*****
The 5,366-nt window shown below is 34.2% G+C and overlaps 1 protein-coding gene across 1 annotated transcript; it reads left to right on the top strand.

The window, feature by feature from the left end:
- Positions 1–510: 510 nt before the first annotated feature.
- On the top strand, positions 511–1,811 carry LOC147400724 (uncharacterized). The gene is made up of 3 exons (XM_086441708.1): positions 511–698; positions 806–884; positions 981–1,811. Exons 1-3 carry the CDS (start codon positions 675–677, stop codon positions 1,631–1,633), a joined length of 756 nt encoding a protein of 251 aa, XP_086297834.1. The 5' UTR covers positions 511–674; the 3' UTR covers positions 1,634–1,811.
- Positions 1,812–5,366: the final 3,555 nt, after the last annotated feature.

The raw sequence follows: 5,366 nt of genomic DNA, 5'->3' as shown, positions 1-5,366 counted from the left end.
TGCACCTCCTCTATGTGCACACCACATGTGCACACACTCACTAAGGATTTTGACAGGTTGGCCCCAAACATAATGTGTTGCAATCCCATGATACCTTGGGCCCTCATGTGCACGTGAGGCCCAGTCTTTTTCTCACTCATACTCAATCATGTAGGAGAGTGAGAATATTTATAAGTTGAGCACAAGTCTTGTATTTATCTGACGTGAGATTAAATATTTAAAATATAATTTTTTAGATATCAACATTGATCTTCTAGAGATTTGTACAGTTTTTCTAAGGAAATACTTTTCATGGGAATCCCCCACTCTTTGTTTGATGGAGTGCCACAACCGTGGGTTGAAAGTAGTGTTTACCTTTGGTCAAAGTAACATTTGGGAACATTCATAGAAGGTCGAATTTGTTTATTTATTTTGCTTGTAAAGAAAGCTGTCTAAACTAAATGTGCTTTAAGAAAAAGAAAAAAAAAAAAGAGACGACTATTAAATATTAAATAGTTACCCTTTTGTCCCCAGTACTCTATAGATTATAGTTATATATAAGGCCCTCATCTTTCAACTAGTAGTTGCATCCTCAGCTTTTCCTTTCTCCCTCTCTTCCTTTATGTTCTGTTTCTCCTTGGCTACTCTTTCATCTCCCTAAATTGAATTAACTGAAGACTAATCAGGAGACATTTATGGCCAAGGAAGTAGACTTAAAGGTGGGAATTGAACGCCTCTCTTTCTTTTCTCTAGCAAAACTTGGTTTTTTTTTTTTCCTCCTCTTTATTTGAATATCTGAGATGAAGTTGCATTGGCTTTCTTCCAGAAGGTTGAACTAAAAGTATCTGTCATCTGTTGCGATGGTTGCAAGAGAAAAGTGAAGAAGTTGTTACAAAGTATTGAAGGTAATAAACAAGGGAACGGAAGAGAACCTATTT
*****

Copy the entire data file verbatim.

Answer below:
The 5,366-nt window shown below is 34.2% G+C and overlaps 1 protein-coding gene across 1 annotated transcript; it reads left to right on the top strand.

The window, feature by feature from the left end:
- Positions 1–510: 510 nt before the first annotated feature.
- On the top strand, positions 511–1,811 carry LOC147400724 (uncharacterized). The gene is made up of 3 exons (XM_086441708.1): positions 511–698; positions 806–884; positions 981–1,811. Exons 1-3 carry the CDS (start codon positions 675–677, stop codon positions 1,631–1,633), a joined length of 756 nt encoding a protein of 251 aa, XP_086297834.1. The 5' UTR covers positions 511–674; the 3' UTR covers positions 1,634–1,811.
- Positions 1,812–5,366: the final 3,555 nt, after the last annotated feature.

The raw sequence follows: 5,366 nt of genomic DNA, 5'->3' as shown, positions 1-5,366 counted from the left end.
TGCACCTCCTCTATGTGCACACCACATGTGCACACACTCACTAAGGATTTTGACAGGTTGGCCCCAAACATAATGTGTTGCAATCCCATGATACCTTGGGCCCTCATGTGCACGTGAGGCCCAGTCTTTTTCTCACTCATACTCAATCATGTAGGAGAGTGAGAATATTTATAAGTTGAGCACAAGTCTTGTATTTATCTGACGTGAGATTAAATATTTAAAATATAATTTTTTAGATATCAACATTGATCTTCTAGAGATTTGTACAGTTTTTCTAAGGAAATACTTTTCATGGGAATCCCCCACTCTTTGTTTGATGGAGTGCCACAACCGTGGGTTGAAAGTAGTGTTTACCTTTGGTCAAAGTAACATTTGGGAACATTCATAGAAGGTCGAATTTGTTTATTTATTTTGCTTGTAAAGAAAGCTGTCTAAACTAAATGTGCTTTAAGAAAAAGAAAAAAAAAAAAGAGACGACTATTAAATATTAAATAGTTACCCTTTTGTCCCCAGTACTCTATAGATTATAGTTATATATAAGGCCCTCATCTTTCAACTAGTAGTTGCATCCTCAGCTTTTCCTTTCTCCCTCTCTTCCTTTATGTTCTGTTTCTCCTTGGCTACTCTTTCATCTCCCTAAATTGAATTAACTGAAGACTAATCAGGAGACATTTATGGCCAAGGAAGTAGACTTAAAGGTGGGAATTGAACGCCTCTCTTTCTTTTCTCTAGCAAAACTTGGTTTTTTTTTTTTCCTCCTCTTTATTTGAATATCTGAGATGAAGTTGCATTGGCTTTCTTCCAGAAGGTTGAACTAAAAGTATCTGTCATCTGTTGCGATGGTTGCAAGAGAAAAGTGAAGAAGTTGTTACAAAGTATTGAAGGTAATAAACAAGGGAACGGAAGAGAACCTATTT